Scarlet Gilia was first described by Frederick Pursh in 1814 from a specimen collected by Meriwether Lewis along the Lolo Trail in Idaho, June 26, 1806. Pursh called the plant, "Cantua aggregata". The plant has endured dozens of scientific name changes since 1814. The name "Gilia aggregata" was given in 1825 by Sprengel and in 1956 Polemoniaceae experts, Verne Grant and Alva Day assigned the name, "Ipomopsis aggregata", but as often happens with a name that has been so long used, the "Gilia" part of the name just wouldn't die and remains with the plant in its most often used common name, "Scarlet Gilia".

Ipomopsis aggregata
Ipomopsis aggregata.   Synonym: Gilia aggregata. (Scarlet Gilia)
Polemoniaceae (Phlox Family)

Semi-desert, foothills, montane. Woodlands, meadows, openings. Spring, summer, fall.
Roaring Fork Road, June 29, 2006.

Ipomopsis aggregata

Ipomopsis aggregata.   Synonym: Gilia aggregata. (Scarlet Gilia)
Polemoniaceae (Phlox Family)

Semi-desert, foothills, montane. Woodlands, meadows, openings. Spring, summer, fall.
Abajo Mountains, Utah, June 12, 2009 and Roaring Fork Road, June 29, 2006.

Notice the stamens and anthers protruding beyond the throat of the flower. This is one key factor distinguishing I. aggregata from I. tenuituba.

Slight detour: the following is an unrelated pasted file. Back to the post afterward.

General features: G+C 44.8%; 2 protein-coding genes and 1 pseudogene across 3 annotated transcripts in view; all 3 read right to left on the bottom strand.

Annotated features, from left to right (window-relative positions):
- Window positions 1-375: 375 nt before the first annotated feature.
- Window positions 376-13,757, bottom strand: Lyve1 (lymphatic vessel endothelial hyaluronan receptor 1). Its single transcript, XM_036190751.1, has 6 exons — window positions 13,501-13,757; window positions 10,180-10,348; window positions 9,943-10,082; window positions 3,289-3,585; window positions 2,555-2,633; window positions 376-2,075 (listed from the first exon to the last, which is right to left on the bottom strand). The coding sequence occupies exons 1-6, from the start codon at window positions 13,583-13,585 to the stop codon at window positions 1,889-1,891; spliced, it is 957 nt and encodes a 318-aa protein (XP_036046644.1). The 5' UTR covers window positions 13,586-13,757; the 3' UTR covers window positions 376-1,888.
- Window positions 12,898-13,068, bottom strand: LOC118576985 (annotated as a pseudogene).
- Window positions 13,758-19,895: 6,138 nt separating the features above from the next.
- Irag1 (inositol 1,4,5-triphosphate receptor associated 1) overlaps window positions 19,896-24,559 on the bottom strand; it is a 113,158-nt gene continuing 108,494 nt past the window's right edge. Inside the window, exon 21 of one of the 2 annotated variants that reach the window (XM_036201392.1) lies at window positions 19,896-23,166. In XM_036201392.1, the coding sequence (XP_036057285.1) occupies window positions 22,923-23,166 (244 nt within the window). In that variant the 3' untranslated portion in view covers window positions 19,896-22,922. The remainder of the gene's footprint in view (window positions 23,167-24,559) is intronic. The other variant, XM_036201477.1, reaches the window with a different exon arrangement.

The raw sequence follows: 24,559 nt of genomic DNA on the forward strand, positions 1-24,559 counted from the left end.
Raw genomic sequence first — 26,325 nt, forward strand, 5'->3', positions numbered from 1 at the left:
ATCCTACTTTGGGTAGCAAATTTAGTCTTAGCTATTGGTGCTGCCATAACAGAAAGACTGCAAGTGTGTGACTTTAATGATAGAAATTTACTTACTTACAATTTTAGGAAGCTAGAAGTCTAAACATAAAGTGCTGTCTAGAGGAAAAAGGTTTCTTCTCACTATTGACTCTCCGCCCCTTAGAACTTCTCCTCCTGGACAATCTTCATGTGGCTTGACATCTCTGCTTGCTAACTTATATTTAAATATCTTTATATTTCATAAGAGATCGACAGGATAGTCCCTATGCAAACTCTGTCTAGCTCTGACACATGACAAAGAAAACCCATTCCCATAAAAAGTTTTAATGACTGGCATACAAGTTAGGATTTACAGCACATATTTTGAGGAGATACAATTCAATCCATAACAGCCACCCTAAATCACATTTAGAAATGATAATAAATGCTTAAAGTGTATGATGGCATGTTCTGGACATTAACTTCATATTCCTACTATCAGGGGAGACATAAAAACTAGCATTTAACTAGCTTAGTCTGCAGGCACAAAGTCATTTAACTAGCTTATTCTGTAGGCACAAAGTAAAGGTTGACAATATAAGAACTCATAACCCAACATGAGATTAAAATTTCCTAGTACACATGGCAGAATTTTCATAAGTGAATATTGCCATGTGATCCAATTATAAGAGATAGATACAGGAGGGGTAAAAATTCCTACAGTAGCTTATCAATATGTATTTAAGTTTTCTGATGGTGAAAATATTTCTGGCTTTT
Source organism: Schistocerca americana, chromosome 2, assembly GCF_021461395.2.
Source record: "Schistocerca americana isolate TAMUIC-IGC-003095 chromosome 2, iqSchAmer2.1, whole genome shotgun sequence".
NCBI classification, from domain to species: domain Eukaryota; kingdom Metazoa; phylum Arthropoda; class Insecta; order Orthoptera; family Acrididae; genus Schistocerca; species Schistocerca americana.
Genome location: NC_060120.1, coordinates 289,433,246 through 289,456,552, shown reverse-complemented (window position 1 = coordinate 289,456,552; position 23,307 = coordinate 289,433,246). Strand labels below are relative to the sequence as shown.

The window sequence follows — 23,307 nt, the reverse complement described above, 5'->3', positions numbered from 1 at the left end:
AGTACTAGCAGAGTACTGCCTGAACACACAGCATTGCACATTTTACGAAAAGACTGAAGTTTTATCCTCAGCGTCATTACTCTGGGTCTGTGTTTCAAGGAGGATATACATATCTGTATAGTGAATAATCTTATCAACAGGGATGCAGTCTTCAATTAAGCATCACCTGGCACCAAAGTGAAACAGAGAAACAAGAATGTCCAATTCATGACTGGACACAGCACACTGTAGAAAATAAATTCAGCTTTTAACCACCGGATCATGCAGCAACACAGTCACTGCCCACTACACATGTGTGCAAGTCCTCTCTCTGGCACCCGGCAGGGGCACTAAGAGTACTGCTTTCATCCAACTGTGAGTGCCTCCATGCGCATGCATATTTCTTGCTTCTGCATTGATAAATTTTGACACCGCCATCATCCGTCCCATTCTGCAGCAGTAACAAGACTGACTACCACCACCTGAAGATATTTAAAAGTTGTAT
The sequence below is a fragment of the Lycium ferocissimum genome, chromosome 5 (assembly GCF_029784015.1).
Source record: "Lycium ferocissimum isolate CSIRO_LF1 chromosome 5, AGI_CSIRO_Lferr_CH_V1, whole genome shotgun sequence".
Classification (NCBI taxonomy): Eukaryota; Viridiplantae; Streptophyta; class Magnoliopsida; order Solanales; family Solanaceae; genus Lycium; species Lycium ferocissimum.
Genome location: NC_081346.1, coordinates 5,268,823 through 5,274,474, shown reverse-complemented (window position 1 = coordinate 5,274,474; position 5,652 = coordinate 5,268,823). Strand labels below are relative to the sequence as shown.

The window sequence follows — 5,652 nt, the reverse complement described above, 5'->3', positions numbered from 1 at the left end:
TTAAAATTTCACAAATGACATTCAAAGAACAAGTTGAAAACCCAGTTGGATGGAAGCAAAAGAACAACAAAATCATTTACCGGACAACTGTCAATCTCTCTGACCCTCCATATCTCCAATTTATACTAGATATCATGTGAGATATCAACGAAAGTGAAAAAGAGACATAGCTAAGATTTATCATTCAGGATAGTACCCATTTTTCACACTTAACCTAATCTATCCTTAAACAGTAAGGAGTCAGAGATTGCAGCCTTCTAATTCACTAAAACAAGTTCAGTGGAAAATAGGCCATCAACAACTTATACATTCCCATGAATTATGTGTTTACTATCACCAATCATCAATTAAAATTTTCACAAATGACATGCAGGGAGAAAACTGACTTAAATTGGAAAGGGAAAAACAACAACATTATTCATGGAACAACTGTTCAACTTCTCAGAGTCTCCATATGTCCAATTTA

Ipomopsis aggregata.   Synonym: Gilia aggregata. (Scarlet Gilia)
Polemoniaceae (Phlox Family)

Semi-desert, foothills, montane. Woodlands, meadows, openings. Spring, summer, fall.
Ryman Creek Trail, May 18, 2006.

The basal, green, finely cut leaves of Scarlet Gilia are a common sight from the Pinyon-Juniper forests to mountain meadows. The leaves over-winter so they, like the basal leaves of Eriogonum alatum (Winged Buckwheat), are familiar sights to many hikers. Looking at leaves of Scarlet Gilia with a hand lens will show you glistening silvery hairs along the surface.

Range map © John Kartesz,
Floristic Synthesis of North America

State Color Key

Species present in state and native
Species present in state and exotic
Species not present in state

County Color Key

Species present and not rare
Species present and rare
Species extirpated (historic)
Species extinct
Species noxious
Species exotic and present
Native species, but adventive in state
Eradicated
Questionable presence

Range map for Ipomopsis aggregata